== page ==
In 1936, he published an English translation of the work Vedanga Jyotisha along with a commentary on it in Sanskrit. His subsequent work was written in 1938 cited Drapsa, the Vedic cycle of Eclipses. In 1940, he wrote works named The Eclipses in the Vedas and commentaries on Bible and Quran. Though being a vedic scholar, he did not have any hesitation in writing on Bible and Quran. This shows his broad-mindedness but many contemporary Vedic scholars did not like it. His reply was that whatever may be the religion, his duty as a scholar was to admire the noble qualities in the Bible and Quran. In addition to all these works, he published a work called South Indian Inscriptions which is a compilation of Kannada inscriptions. Thus he showed that he was a good epigraphist also.

It may be mentioned here that epigraphy means the deciphering of inscriptions in various languages and scripts and translating them to modern Indian languages like English and Kannada. This Department is still working in Mysuru under the direction of Muniratnam Reddy. Thus epigraphists have a long and unbroken chair right from the time of King Ashoka whose inscriptions are in Brahmi script and Prakrit language. In fact, this work was started by Lewis Rice in Karnataka who published inscriptions under the name Epigraphia Carnatica.  Many volumes have been published by Lewis Rice and they are earlier to Epigraphia India published by the Government of India. In addition, he published many critical writings in several journals which were famous in those days.

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When he was the Curator of Mysore Government Oriental Library, he published many important works such as Brahmasutra Bhashya with a commentary called Tatparya Chandrike, Kautilya’s Arthashastra – second edition, Bodhayana Grihyasutra, Ashouchakhanda, Taitthriya Brahmana, Bhatta Bhaskara and Sayana Bhashya, Kavya Prakasha, Ayurvedasutra, Vidya Madhaviya, Arthashastra word index in part-I and II, Abhilashitartha Chintamani, Kumaravyasa Mahabharata, Keladi Nripavijaya, Akruva Charita, Nayasena’s Dharmamrita, Kanthirava Narasaraja Vijaya etc.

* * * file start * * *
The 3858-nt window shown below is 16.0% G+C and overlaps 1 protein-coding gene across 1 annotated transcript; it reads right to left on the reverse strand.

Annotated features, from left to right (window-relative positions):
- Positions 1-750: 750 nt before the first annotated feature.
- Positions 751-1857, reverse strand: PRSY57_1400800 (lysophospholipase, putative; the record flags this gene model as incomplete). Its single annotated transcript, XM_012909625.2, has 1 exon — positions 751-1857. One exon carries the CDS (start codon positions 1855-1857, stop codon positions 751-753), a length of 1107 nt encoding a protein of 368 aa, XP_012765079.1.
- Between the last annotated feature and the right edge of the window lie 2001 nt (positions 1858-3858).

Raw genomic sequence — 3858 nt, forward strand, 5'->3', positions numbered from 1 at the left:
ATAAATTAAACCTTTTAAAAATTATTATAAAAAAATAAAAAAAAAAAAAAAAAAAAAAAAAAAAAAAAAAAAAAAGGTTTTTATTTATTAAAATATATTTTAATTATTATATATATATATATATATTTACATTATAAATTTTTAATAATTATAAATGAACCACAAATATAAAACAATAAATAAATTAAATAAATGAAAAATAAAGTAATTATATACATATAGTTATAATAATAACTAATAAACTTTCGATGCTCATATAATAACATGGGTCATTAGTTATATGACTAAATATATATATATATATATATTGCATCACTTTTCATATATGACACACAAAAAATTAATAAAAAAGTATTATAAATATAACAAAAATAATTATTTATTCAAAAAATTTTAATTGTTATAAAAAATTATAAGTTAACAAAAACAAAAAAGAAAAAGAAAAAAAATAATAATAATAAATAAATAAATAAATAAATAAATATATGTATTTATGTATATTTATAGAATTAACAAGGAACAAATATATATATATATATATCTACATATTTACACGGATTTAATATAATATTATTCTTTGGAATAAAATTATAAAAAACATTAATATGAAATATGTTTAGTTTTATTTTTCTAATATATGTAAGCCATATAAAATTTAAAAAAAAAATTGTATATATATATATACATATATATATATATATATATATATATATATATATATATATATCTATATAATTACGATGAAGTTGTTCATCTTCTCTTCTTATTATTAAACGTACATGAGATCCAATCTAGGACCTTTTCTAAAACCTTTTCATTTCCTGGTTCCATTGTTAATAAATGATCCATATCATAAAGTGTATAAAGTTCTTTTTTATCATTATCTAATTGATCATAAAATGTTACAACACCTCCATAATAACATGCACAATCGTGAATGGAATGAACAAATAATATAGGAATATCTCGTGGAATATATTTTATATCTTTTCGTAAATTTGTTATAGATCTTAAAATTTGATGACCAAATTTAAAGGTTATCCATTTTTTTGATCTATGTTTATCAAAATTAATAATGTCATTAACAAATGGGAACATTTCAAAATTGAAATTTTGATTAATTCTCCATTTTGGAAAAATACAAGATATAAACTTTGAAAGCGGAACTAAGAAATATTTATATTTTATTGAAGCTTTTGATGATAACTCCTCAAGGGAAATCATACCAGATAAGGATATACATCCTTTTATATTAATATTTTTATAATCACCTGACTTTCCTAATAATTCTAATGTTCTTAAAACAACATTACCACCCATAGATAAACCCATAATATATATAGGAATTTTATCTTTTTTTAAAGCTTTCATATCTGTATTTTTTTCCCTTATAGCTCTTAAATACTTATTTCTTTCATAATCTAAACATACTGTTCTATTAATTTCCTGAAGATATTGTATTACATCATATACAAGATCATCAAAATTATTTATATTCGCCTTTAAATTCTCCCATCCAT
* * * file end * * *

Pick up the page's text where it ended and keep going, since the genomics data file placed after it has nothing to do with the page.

Shamasastry was in constant correspondence with great scholars, both Indian and foreign. This included Brajendranath Seal, Radha Kumud Mookherji, Mahamahopadhyaya Haraprasada Shastri, Vincent Smith, F.W. Thomas, A.A. Macdonell, R.C. Temple, L.D. Barnet. These scholars admired the scholarly writings of Shamasastry.

Because of his great scholarship, many prestigious organisations showed him respect by making him a Fellow. He was given an Hon. Doctoral Degree, Royal Asiatic Society Fellowship, by giving a gold medal. Calcutta University honoured him with an Honorary Doctorate degree. The Maharaja of Mysore gave him the title Arthashastra Visharada. The Bharata Dharmamahamandala gave him the titles Vidyadalankara and Panditaraja.

Yuvaraja Vs Shamasastry

This short account may be closed with an interesting and unique incident that took place in London. The Yuvaraja of Mysore was introduced at a gathering in London as a person hailing from Mysore city. A distinguished member of the gathering at London asked the question is it the same Mysore city where Shamasastry discovered Kautilya’s Arthashastra? People in London knew more about Rudrapatna Shamasastry than the Yuvaraja of Mysore. That was the greatness of Shamasastry. Due to the old age at 76 and because of continuous hard-work involving examination of palm leaf manuscripts, he passed away in 1944. Hundreds of condolence messages were sent to next of kin of Shamasastry. Many people felt that a brilliant era came to an end with the passing away of Rudrapatnam Shamasastry. Though he is not there with us physically, his fame is permanently with us. In addition, the wonderful building of Oriental Research Institute (ORI), Mysore, still stands in his memory.  The present Director Dr. S. Shivarajappa is continuing the tradition of Oriental Research Institute, Mysore. Thus Shamasastry lived and died and as Rigveda says, spent his life usefully so that future generations would always remember him. Hope you will say Amen.

Arthashastra will be a separate study which may be taken up in due course.

ONE COMMENT ON THIS POST To “Rudrapatna Shamasastry and Oriental Research Library”

  1. starngeworld says:

    Article about Shamashastry appeared before just 1/2 years ago in SOM , Not much added to that. Why another one, which is similar. Instead of this repetition by another author, why not explain briefly what Kautilya’s Arthashastra contains?